OK.... I mean well. Hope you don't take offense.
I think you've gone off on this in a manner uncalled for given your condition.

Have you considered that they could do 3 men with your exact condition and NOT even hit one positive biopsy sample in 2 if them. Those two would go through the next year fat and happy without a care or the need to rush. Yet when diagnosed a year or two later, they'd have 99+ percent the chance of success that you currently do.

So thats my take on your post and situation. From everything you've presented thus far, I'd simply do nothing for some time. Then I'd get another PSA in 6 months and see whats cooking. I don't think I'd officially say I was doing active surveillance, but I'd just be taking some time while keeping a eye on it and allowing my thinking to progress from a matrix to wisdom.

Given all your choices, I'd not think the Cyber-Knife would be on the top.
While I have not read as much as you about it, the data is rather limited compared to other treatments. I'll read some more, but to me, its still some ways to being proven as equal. I may be wrong on that.

Oh, about my father, back in the 70's he did external beam radiation, then took some hormonal (DES) and lived the next 25 years, dying of other causes at over 88.
At the time of his diagnosis he was deemed inoperable (extra-capsular) and thought he would die soon. Not true. Perhaps that plays into my more relaxed perspective.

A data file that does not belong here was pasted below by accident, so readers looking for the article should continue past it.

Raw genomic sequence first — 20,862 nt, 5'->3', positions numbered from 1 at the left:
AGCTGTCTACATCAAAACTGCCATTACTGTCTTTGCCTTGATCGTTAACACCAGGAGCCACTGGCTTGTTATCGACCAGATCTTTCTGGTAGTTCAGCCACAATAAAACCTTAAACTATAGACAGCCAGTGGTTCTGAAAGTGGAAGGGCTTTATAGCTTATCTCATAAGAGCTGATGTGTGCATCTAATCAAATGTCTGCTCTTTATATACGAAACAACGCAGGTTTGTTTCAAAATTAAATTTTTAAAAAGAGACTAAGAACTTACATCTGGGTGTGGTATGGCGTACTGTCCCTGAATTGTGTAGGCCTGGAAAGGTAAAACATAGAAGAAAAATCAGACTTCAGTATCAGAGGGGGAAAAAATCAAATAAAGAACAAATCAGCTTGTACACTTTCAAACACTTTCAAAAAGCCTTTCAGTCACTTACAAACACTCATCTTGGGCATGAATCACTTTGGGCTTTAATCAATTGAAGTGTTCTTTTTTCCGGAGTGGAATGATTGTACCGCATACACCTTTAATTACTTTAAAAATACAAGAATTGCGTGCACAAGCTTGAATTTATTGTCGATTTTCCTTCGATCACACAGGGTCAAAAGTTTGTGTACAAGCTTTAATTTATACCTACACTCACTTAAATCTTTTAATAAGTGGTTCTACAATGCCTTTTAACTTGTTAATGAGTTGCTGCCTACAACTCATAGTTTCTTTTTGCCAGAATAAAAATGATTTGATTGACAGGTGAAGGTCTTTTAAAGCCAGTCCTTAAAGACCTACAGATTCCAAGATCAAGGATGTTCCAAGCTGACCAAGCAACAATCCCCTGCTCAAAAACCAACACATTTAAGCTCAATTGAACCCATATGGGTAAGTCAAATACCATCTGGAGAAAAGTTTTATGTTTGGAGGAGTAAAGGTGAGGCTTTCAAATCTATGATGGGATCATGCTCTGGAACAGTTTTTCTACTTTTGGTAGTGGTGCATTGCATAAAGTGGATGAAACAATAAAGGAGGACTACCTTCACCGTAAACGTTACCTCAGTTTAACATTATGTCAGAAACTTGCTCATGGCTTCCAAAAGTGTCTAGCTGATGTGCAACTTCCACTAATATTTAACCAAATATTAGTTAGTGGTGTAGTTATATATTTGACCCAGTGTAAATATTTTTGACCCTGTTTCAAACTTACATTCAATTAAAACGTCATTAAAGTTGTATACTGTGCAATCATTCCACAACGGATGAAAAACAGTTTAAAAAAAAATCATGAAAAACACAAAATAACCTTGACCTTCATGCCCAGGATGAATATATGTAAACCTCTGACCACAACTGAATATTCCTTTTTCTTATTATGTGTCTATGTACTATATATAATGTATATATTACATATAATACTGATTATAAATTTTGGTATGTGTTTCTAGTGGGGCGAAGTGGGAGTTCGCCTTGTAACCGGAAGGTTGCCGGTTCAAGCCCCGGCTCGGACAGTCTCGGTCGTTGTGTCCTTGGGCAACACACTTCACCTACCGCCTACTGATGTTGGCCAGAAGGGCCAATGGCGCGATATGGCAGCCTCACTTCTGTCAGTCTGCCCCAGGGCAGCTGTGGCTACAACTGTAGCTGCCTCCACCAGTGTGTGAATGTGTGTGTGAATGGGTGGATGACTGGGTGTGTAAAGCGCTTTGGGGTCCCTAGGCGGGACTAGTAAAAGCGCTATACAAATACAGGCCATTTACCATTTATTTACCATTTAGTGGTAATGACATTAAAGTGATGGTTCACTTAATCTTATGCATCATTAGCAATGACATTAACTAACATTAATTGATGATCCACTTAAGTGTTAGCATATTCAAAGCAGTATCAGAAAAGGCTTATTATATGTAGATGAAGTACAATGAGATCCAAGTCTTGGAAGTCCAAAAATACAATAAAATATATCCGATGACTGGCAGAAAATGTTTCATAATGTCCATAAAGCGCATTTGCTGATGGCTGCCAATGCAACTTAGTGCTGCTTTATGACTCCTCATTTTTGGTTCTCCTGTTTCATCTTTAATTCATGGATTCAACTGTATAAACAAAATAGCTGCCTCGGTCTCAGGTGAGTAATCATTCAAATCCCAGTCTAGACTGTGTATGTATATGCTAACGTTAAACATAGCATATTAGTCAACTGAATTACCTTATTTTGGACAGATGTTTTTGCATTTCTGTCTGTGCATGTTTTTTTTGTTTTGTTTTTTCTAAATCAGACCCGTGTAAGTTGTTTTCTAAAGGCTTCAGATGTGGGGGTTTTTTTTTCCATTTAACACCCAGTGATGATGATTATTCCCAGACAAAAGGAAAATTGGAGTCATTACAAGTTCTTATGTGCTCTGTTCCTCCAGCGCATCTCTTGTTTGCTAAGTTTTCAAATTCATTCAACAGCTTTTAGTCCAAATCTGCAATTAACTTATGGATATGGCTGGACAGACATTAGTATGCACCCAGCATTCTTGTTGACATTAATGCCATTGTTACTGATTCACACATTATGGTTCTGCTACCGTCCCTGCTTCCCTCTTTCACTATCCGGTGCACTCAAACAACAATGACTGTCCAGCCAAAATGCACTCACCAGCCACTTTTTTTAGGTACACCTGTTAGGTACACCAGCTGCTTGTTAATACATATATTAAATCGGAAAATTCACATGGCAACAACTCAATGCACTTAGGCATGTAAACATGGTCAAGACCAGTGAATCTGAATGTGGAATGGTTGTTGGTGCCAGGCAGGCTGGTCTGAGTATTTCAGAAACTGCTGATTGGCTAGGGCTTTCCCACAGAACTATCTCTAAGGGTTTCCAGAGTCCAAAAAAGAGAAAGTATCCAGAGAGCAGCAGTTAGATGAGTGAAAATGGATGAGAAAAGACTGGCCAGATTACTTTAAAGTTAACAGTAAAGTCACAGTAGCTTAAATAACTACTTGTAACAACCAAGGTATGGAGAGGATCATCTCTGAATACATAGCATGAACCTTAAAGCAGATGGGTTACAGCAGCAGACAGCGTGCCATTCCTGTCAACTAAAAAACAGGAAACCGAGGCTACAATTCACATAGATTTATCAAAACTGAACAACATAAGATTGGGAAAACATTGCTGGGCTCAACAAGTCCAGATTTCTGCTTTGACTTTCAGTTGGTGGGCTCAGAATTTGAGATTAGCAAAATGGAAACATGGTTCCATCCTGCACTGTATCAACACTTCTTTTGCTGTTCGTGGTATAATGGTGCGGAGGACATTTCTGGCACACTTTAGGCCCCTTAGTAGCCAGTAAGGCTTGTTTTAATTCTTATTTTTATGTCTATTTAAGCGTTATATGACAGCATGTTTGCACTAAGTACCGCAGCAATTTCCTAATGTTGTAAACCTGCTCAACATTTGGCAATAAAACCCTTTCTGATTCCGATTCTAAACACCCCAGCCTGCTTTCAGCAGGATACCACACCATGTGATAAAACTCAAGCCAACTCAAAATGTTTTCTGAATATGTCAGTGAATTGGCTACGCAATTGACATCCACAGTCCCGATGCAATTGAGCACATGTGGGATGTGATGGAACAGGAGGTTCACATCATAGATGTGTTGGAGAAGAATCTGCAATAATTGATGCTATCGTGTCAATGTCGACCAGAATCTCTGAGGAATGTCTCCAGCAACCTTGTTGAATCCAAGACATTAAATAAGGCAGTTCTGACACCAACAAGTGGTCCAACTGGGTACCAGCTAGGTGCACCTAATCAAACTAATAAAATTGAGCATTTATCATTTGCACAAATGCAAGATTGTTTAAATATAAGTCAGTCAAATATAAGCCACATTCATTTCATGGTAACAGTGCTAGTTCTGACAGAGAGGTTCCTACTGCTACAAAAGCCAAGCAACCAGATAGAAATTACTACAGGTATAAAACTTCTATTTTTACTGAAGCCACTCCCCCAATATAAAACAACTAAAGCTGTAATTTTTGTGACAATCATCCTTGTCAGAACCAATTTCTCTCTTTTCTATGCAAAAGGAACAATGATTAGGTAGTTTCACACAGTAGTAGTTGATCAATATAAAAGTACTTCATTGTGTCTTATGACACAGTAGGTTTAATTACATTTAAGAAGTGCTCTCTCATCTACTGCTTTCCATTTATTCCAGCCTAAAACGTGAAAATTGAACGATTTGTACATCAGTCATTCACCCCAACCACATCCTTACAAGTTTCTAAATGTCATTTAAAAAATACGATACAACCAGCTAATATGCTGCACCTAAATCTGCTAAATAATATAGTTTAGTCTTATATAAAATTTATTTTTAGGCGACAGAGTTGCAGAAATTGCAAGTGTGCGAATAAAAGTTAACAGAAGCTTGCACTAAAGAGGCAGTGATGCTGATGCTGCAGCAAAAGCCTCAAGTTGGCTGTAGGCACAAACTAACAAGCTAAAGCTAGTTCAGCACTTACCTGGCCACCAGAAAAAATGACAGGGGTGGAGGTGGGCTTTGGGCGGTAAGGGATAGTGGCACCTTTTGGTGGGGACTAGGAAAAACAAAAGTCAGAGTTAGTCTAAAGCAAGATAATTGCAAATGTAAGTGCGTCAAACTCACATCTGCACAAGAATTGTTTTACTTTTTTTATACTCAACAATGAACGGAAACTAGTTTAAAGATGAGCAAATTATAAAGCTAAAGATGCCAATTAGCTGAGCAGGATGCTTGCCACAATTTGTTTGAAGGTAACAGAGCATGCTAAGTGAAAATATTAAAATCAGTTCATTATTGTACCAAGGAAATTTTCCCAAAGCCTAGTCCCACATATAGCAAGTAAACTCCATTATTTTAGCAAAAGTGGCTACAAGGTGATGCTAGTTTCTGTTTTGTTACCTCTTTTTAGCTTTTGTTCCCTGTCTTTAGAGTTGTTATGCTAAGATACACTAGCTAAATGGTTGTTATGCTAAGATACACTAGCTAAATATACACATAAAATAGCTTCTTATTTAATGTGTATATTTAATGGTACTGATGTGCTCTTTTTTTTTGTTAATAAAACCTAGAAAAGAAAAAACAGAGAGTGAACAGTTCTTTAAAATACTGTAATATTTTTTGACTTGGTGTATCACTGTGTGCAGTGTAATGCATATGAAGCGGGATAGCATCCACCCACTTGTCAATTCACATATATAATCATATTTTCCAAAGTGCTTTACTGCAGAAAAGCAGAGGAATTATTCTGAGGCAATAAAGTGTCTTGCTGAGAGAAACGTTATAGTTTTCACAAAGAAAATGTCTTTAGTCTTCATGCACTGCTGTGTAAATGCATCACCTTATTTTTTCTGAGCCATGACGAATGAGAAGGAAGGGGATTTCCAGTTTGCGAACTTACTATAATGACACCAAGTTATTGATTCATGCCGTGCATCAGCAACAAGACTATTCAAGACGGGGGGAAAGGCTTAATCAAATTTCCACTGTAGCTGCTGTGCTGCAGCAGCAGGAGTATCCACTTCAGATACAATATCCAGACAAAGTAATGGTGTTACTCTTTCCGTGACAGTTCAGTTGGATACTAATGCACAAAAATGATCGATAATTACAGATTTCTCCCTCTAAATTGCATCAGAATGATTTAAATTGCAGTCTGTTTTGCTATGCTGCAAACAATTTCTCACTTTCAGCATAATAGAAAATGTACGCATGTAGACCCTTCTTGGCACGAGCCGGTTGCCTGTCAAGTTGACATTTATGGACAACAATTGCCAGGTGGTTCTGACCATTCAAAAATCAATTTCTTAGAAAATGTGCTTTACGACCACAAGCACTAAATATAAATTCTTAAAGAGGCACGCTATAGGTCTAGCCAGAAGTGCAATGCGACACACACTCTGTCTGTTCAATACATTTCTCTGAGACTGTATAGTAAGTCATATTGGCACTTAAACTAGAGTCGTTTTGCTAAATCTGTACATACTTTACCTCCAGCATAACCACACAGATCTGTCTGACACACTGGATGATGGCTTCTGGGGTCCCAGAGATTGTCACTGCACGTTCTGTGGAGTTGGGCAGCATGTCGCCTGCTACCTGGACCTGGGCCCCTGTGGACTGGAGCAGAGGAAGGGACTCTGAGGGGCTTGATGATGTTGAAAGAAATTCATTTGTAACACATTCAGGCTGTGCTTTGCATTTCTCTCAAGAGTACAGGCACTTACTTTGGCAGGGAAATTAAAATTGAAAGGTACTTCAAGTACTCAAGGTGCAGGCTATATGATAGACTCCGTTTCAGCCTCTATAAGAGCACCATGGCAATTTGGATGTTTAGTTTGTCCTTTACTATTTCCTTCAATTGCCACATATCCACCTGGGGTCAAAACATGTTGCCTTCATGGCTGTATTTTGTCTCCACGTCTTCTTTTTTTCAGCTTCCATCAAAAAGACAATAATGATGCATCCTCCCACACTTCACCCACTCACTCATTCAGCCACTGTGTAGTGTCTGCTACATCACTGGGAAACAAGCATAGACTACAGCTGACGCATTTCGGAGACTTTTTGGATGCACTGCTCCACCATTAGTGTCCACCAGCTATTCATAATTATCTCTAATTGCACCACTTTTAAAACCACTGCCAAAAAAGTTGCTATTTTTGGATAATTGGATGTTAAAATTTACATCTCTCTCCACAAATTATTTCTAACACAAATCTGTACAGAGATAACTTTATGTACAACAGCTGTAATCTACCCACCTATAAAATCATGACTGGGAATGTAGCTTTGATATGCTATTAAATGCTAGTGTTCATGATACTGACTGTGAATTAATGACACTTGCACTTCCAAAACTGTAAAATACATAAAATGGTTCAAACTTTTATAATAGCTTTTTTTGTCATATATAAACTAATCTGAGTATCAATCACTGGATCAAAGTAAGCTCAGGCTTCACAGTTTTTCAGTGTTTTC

Well thats my take.. Perhaps you'll find a useful nugget somewhere in there.

Swingshiftworker
Posts: 634
Joined: Mar 2010

If Kongo's decision is "crazy", then so is mine. I took 3 months to make my decision to get treatment with CyberKnife after doing pretty much the same research and finding out the sames things that Kongo did.

Even though you say otherwise, what you are suggesting is to simply wait and engage in "active surveillance" until the data (PSA scores and subsequent biopsies) dictate otherwise.

If my only choice was surgery, I'd do just that -- WAIT -- because of the dreaded risks and negative "side effects" and quality of life issues that Kongo concisely describes in his post.

However, the choice is not only surgery. It includes various forms of radiation treatment (including CK and other IGRT techniques, Proton Beam Therapy, IMRT, Brachytherapy and EBRT), HIFU and Cyrosurgery). There is also homeopathic, herbal and off-label prescription medications, which some claim work to abate and even cure cancer.